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Ryan Grose overcame devastating injury to HOF

Mark Hazelwood • Jan 14, 2020 at 10:10 PM

EDITOR’S NOTE: This is the second of a four-part series highlighting the Norwalk High School Hall of Fame Class of 2020, which will be held on Saturday.

 

It almost never happened.

In 1993, Ryan Grose came home from a summer-league basketball game in which he did not play well. The rising sophomore at Norwalk High School went outside to play at home, taking a leap to slam-dunk the basketball.

“I lost my grip on the rim and went face-first to the ground, fracturing both my wrists,” said Grose, a 1996 NHS graduate.

The story makes Grose’s accomplishment of being selected to the Norwalk High School Hall of Fame all the more impressive. As one of the greatest scorers and post players in program history, Grose essentially put together his HOF career in just two-plus seasons.

Grose, along with Bob Cowman (soccer), Robin Welch (distinguished) and Gary Wilde (baseball), make up the NHS Hall of Fame Class of 2020, which will be recognized at an induction banquet and ceremony at 4:30 p.m. on Saturday in the Art Gallery at Norwalk High School.

Missing practice and playing time the rest of that summer and into fall and winter, Grose lost a critical phase of development — and the chance at making the varsity roster.

“It took me a while to get back, because I wasn’t the strongest kid to begin with at that time,” he said. “I was behind, and had to work really hard to get from the JV to the varsity at that point.”

But it was also around that same time when Grose put in the work when no one was looking — in part because they couldn't have seen him, even if they wanted to.

“The Rec Center was right up the road from where I lived, so I spent a lot of time in the gym,” Grose said. “And they didn’t turn on the lights for me. I was in there in the dark a lot.”

As a junior in 1994-95, Grose helped the Truckers to a 16-8 record — the seventh-most wins in a single season — and a Division II district runners-up finish. It’s one of 10 Norwalk teams to play for a district championship.

But it was Grose’s senior season that is one of the greatest in the history of not only Norwalk basketball, but also the Northern Ohio League.

In 1995-96, Grose led the league in scoring (453 points, 22.6 average), free-throw percentage (73 of 92, 79.3 percent) and blocked shots (39, 1.3 average). With 223 rebounds (11.1 average), he was just three rebounds behind the NOL leader.

Not only is Grose one of eight players in program history to lead the league in scoring, he’s also one of just five NHS players to rank tops in blocked shots, and one of three players to lead in free-throw percentage.

He did it all in the same season, which earned him All-NOL and Div. II Northwest District first-team honors, along with All-Ohio special mention.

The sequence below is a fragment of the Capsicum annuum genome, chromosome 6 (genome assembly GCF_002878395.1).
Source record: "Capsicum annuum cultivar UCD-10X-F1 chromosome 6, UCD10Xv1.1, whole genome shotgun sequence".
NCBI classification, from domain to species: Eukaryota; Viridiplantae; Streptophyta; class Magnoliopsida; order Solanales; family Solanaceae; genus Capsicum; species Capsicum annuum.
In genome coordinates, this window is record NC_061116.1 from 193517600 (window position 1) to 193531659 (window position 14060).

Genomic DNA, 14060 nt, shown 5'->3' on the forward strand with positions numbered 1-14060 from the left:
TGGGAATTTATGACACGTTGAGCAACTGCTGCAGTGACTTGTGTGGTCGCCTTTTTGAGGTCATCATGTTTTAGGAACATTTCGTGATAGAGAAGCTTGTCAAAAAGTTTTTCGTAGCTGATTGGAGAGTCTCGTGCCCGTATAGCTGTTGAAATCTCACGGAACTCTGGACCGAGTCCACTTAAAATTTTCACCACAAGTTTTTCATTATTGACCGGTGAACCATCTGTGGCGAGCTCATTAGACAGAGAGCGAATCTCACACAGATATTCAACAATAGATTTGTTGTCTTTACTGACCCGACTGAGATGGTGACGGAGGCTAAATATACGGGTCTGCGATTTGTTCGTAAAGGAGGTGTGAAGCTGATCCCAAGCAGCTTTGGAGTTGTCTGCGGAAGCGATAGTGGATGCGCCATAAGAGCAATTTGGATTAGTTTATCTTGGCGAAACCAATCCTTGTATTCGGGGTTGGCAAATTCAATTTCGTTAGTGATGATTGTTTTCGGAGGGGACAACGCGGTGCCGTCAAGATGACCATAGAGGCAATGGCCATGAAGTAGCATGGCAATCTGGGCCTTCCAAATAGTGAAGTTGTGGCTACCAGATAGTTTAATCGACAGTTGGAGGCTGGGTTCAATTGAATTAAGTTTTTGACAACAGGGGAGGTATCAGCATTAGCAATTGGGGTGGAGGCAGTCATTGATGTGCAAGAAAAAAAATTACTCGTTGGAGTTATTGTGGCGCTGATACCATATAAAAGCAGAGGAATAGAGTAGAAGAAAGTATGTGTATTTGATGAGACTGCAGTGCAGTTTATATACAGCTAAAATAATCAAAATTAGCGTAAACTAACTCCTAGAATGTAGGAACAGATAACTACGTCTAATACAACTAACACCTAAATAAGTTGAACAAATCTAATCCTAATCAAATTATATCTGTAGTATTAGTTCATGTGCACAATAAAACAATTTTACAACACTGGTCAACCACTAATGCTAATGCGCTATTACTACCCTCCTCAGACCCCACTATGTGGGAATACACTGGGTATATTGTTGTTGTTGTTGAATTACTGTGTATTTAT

“A little bit of luck, but it definitely felt like I worked really hard to get to that point,” Grose said of his historic senior season. “I certainly couldn’t have done it without the help of my teammates, and we had a great group of guys that spent a lot of time in the gym. It made it easier on me to go in there and want to work, and because of the support of my parents and the coaches that were there as well.”

With records of 16-8 and 13-8 during Grose’s junior and senior seasons, he was a key figure on the first back-to-back winning seasons at Norwalk in 24 years, dating back to the 1970-71 and 1971-72 seasons.

“We had two major goals that were driven in us by Coach (Ken) Broz at that time, and that was winning the league and stringing together consecutive winning seasons,” Grose said. “We came up short with the league, but my junior year, when we beat Bellevue (82-80 in overtime) in an exciting sectional title game was a memorable time."

In his two-plus years on the varsity team, Grose scored 1,011 career points, good for 10th all-time in program history. His 467 points for the 1995-96 season rank seventh all-time, while his 559 career rebounds are sixth. His 88 career tournament points put him ninth overall.

“My biggest memory was the group of guys and the time we spent together,” he said. “Some of those guys are coming in from as far away as Florida for this weekend who I haven’t seen much — but they are coming back and it means a lot to me. The time we spent together in the gym, hanging out together ... those are the things you look back on. I couldn’t tell you what our record was, but I could tell you who my teammates were and the fun we had.”

As a basketball lifer, Grose has stayed connected to the sport he was essentially born into when his father, Mike, served as NHS head coach (1979-82) and later as athletic director.

After high school, Grose earned an NCAA Div. I scholarship to play at Wright State University. After a red-shirt first season, Grose played two years at WSU, then transferred and finished his college eligibility for two seasons at Div. II Walsh University in Canton.

He then spent a year as an assistant at North Canton Hoover High School, followed by two years as a graduate assistant at the University of Findlay while he earned his master's degree in education.

That led Grose to a six-year stay in South Euclid as an assistant coach at Notre Dame College. He’s currently in his 10th season as the head coach and science teacher at Marysville High School — 34 miles northwest of Columbus. He and his wife, Mary, are parents of a six-year-old daughter, Jensen.

About basketball, Grose noted, “it's just something I’ve been around since I can remember, and it’s always been a part of my life. You fall in love with it and enjoy it. I don’t play much anymore, but certainly enjoy helping kids improve, get better and compete. My hope is the kids I coach have some of the memories I do about my high-school years in Norwalk.”

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